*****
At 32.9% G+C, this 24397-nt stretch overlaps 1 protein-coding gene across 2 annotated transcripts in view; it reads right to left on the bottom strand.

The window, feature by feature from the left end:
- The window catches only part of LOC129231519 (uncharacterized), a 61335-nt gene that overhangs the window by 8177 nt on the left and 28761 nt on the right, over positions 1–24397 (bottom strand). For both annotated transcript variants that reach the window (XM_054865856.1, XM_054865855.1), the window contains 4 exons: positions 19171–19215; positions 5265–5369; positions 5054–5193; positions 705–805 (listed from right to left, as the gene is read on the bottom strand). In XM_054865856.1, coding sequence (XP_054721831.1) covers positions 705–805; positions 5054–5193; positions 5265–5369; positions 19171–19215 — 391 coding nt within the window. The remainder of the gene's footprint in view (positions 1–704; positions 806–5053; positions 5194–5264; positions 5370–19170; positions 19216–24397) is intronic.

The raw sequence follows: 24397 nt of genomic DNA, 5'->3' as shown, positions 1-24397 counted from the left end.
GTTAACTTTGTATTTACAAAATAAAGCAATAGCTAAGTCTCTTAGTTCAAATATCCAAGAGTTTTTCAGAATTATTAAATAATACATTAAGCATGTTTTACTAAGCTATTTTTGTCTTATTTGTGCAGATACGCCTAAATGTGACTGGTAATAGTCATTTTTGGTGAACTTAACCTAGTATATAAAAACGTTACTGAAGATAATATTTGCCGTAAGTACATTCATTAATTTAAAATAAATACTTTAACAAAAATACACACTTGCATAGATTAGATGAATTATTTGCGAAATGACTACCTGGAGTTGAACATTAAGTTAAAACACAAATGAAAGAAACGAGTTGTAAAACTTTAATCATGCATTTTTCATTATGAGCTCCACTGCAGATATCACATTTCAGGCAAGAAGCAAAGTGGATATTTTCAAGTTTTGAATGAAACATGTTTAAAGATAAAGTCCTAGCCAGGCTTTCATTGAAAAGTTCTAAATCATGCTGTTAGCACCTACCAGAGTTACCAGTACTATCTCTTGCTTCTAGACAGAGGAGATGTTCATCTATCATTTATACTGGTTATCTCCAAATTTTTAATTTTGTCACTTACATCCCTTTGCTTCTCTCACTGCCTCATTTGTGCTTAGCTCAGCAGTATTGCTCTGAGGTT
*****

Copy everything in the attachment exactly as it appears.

At 32.9% G+C, this 24397-nt stretch overlaps 1 protein-coding gene across 2 annotated transcripts in view; it reads right to left on the bottom strand.

The window, feature by feature from the left end:
- The window catches only part of LOC129231519 (uncharacterized), a 61335-nt gene that overhangs the window by 8177 nt on the left and 28761 nt on the right, over positions 1–24397 (bottom strand). For both annotated transcript variants that reach the window (XM_054865856.1, XM_054865855.1), the window contains 4 exons: positions 19171–19215; positions 5265–5369; positions 5054–5193; positions 705–805 (listed from right to left, as the gene is read on the bottom strand). In XM_054865856.1, coding sequence (XP_054721831.1) covers positions 705–805; positions 5054–5193; positions 5265–5369; positions 19171–19215 — 391 coding nt within the window. The remainder of the gene's footprint in view (positions 1–704; positions 806–5053; positions 5194–5264; positions 5370–19170; positions 19216–24397) is intronic.

The raw sequence follows: 24397 nt of genomic DNA, 5'->3' as shown, positions 1-24397 counted from the left end.
GTTAACTTTGTATTTACAAAATAAAGCAATAGCTAAGTCTCTTAGTTCAAATATCCAAGAGTTTTTCAGAATTATTAAATAATACATTAAGCATGTTTTACTAAGCTATTTTTGTCTTATTTGTGCAGATACGCCTAAATGTGACTGGTAATAGTCATTTTTGGTGAACTTAACCTAGTATATAAAAACGTTACTGAAGATAATATTTGCCGTAAGTACATTCATTAATTTAAAATAAATACTTTAACAAAAATACACACTTGCATAGATTAGATGAATTATTTGCGAAATGACTACCTGGAGTTGAACATTAAGTTAAAACACAAATGAAAGAAACGAGTTGTAAAACTTTAATCATGCATTTTTCATTATGAGCTCCACTGCAGATATCACATTTCAGGCAAGAAGCAAAGTGGATATTTTCAAGTTTTGAATGAAACATGTTTAAAGATAAAGTCCTAGCCAGGCTTTCATTGAAAAGTTCTAAATCATGCTGTTAGCACCTACCAGAGTTACCAGTACTATCTCTTGCTTCTAGACAGAGGAGATGTTCATCTATCATTTATACTGGTTATCTCCAAATTTTTAATTTTGTCACTTACATCCCTTTGCTTCTCTCACTGCCTCATTTGTGCTTAGCTCAGCAGTATTGCTCTGAGGTT